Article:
A man with Down syndrome becomes the first graduate of his college, making state history in the process

He’s the first but he won’t be the last:

Dylan Keuhl’s class has a lot to celebrate but one of those is marking a milestone event for their college. This graduation was not only a celebration of academic excellence but of inclusivity and diversity as well.

A man with Down syndrome becomes the first graduate of his college, making state history in the process

Down syndrome affects Kuehl: 

And since he lives differently than most people, it’s regrettably all too frequent for him to hear that he can’t accomplish much.

But now he marches with pride while donning his toga and sash. Kuehl is the college’s 51-year history’s first-ever Down syndrome graduate. Kuehl thanked everyone who had helped him along the way in a speech that was recorded.

He expressed his gratitude to his parents for being there for him along the way and for being the ones who “gave him the tools” to achieve his goals. He revealed that many people had advised him that he wasn’t prepared for college. He was discouraged by the comments.

He is now creating a new story, too:

The Bachelor of Arts degree was awarded to the 38-year-old graduate “with an emphasis” on writing. His list of preferred subjects as a man of the arts included dancing and painting.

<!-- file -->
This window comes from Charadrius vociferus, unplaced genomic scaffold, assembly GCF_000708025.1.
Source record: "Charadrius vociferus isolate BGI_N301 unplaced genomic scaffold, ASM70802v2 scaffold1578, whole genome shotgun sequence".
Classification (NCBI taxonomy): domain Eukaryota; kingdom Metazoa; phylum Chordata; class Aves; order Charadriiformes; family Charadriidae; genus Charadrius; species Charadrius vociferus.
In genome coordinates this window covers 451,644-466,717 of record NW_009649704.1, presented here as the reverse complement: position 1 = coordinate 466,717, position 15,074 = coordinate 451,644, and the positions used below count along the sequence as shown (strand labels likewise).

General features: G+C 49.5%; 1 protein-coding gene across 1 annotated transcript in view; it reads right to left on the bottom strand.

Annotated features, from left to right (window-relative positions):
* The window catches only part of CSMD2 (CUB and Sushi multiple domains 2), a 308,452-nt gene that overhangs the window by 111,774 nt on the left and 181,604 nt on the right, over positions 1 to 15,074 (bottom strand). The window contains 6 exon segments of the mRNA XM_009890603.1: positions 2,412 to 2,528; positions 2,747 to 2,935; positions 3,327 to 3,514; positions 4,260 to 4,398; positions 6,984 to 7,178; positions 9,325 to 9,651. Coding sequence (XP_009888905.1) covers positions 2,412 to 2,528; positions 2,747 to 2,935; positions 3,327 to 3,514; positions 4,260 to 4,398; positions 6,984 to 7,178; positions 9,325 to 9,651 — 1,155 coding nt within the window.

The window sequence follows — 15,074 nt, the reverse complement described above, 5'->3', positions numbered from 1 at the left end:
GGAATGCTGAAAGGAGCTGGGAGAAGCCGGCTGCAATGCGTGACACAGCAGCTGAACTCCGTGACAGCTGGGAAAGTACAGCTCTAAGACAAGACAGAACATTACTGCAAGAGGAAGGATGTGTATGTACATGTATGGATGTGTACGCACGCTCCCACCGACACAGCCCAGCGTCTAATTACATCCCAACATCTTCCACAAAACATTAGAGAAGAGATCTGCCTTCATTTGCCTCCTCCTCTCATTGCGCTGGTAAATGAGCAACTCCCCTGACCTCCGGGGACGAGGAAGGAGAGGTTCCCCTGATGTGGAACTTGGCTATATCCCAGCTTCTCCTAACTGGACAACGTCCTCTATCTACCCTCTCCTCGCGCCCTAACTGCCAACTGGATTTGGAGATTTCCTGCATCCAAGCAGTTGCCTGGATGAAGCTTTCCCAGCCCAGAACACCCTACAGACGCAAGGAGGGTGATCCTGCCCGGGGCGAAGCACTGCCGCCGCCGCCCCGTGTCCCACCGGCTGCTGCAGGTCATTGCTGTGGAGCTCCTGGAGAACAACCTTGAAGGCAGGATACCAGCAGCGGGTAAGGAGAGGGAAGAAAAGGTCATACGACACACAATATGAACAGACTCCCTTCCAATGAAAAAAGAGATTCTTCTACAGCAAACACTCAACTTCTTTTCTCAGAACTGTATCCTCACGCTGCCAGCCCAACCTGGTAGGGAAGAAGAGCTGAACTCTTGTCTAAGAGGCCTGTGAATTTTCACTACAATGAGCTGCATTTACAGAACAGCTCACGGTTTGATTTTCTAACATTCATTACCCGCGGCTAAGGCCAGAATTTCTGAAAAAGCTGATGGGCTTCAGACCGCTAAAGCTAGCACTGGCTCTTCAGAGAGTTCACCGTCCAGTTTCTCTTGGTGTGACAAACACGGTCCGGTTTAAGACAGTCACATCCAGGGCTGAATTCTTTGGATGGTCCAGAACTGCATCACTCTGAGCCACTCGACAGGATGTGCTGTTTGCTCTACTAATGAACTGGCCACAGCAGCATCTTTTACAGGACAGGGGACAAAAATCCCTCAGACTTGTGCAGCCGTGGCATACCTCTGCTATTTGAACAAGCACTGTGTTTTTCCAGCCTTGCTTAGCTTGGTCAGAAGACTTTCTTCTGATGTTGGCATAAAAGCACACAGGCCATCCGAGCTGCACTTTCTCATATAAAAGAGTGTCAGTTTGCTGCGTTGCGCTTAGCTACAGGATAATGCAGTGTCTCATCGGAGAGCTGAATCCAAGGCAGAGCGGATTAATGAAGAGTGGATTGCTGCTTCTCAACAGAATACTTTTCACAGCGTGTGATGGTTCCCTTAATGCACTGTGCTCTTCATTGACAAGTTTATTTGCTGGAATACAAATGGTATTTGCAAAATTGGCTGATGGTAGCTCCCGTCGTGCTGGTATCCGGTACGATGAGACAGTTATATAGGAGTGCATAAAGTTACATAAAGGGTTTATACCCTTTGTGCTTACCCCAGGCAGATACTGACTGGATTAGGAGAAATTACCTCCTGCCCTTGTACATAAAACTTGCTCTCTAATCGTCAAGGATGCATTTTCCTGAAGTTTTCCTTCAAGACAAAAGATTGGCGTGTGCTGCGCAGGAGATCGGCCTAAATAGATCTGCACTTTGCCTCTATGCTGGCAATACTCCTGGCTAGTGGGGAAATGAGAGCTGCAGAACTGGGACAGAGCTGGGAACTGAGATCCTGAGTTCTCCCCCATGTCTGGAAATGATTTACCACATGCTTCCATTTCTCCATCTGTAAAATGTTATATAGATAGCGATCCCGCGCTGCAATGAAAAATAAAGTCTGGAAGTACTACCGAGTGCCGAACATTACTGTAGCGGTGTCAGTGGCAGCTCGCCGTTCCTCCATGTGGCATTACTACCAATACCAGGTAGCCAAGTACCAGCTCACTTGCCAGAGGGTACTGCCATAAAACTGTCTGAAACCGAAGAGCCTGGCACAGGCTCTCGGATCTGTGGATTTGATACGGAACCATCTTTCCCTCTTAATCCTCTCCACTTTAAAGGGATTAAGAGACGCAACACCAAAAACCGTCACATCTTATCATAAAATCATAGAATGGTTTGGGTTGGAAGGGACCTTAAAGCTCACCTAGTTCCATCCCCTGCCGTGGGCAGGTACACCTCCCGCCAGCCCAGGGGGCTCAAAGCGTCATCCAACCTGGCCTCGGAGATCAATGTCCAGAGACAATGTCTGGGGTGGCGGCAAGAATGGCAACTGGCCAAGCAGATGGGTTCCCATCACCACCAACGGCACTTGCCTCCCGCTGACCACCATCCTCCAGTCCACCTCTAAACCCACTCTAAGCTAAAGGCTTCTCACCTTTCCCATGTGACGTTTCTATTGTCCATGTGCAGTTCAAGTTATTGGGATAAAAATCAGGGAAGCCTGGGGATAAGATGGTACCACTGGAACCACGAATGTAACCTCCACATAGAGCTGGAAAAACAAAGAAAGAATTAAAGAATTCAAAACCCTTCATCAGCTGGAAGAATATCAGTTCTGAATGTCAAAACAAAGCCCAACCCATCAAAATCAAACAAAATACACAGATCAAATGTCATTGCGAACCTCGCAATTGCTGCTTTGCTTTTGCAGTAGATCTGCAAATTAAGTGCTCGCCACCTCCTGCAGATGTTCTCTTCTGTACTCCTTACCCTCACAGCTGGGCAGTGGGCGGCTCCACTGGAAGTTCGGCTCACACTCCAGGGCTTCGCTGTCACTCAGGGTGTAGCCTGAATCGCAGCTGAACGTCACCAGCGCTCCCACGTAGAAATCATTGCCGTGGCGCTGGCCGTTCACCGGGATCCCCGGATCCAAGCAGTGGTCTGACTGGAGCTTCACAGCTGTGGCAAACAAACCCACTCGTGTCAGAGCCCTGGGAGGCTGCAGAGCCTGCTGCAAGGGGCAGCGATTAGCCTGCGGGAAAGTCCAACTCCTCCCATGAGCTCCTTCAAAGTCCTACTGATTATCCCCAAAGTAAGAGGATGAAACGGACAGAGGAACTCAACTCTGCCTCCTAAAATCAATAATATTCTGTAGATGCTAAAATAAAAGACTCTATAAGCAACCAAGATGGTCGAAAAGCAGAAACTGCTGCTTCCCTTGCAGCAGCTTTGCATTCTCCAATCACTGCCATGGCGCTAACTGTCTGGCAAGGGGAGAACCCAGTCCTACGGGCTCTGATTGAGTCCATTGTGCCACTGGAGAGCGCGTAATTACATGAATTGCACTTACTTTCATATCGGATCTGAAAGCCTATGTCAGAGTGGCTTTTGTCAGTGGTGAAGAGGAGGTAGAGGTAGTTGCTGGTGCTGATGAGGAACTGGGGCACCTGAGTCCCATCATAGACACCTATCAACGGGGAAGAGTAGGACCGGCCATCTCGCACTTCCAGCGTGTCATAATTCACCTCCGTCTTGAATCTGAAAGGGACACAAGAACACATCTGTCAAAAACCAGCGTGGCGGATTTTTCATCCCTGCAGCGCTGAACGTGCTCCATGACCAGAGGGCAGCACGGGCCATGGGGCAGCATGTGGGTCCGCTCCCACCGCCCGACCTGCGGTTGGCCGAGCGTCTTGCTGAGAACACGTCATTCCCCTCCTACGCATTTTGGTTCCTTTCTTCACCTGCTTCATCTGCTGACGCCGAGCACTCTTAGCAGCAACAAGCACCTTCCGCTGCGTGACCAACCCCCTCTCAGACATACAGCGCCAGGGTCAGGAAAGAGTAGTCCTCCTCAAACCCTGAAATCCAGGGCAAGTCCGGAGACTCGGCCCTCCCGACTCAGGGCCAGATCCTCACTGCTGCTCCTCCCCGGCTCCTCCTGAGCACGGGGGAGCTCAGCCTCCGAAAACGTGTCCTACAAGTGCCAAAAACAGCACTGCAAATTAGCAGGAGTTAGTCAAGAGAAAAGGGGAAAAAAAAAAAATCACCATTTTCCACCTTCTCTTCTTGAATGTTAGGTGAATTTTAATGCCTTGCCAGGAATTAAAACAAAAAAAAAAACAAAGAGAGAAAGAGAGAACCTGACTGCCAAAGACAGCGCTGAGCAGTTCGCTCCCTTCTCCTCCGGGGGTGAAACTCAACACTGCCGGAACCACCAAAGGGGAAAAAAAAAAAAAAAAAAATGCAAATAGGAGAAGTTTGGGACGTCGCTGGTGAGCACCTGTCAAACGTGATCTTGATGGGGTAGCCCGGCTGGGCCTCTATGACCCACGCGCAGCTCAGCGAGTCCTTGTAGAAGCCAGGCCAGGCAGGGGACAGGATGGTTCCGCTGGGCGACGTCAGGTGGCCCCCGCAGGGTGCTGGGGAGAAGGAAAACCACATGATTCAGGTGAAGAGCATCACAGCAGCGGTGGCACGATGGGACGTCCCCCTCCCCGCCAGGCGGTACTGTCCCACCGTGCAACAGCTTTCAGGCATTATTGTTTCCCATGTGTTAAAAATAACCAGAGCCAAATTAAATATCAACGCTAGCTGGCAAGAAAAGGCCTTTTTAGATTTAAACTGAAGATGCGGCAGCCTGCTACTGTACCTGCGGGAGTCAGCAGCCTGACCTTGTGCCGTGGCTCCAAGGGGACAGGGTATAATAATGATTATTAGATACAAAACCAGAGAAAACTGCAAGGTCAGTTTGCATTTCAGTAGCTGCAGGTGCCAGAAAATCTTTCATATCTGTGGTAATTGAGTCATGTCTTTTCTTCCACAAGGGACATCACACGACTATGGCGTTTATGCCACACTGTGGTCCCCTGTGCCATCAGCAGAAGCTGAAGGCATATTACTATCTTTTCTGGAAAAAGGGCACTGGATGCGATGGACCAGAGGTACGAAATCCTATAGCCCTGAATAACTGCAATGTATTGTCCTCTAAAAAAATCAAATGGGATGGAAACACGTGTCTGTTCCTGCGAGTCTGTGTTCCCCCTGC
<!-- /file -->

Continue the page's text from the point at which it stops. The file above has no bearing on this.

1 out of 900: 

He was one of the three chosen students out of the almost 900 picked to give a speech. Kuehl remarked, “Wow, I never thought I would make it this far. “In the entire state of Washington,

I am the first individual with Down syndrome to earn a bachelor’s degree. I’m now embarking on a new journey. In the taped speech, images of Keuhl were also displayed. The images featured moments during his time at the university.

He also mentioned how he surrounded himself with positive people to help him get over the doubts and discouragement of others. This gang was dubbed his “Yes Team” by him.

He highlighted again how Evergreen State College changed his life:

Acceptance is the basis of Evergreen. In the video, he said. “Like me, a lot of other pupils may have a right to be included. We all benefit from the well-rounded community that diversity and inclusion create.

His graduation serves as both evidence of what individuals like Keuhl are capable of doing and a reminder that a community may empower each of its members by promoting inclusivity, respect, and hope among its members.

He highlighted again how the Evergreen State College changed his life:

Kuehl undoubtedly disproved his critics: 

Kuehl thinks that by sharing his success, he will encourage others to pursue their aspirations. “Make lemonade when life gives you lemons,” the saying goes.

When Kuehl discussed the ups and downs of events that brought him to where he is now, he reiterated the saying. While he expressed gratitude to those there, he also wanted to clarify something.

The degree he earned, he claimed, was the result of his own perseverance and hard work, despite the fact that he was surrounded by other students, teachers, tutors, and encouraging parents. 

“Revel in your talents. “Live your life with desire and pride,” Kuehl advised. “Sure, I am the first student to graduate from this institution, but I won’t be the last.”

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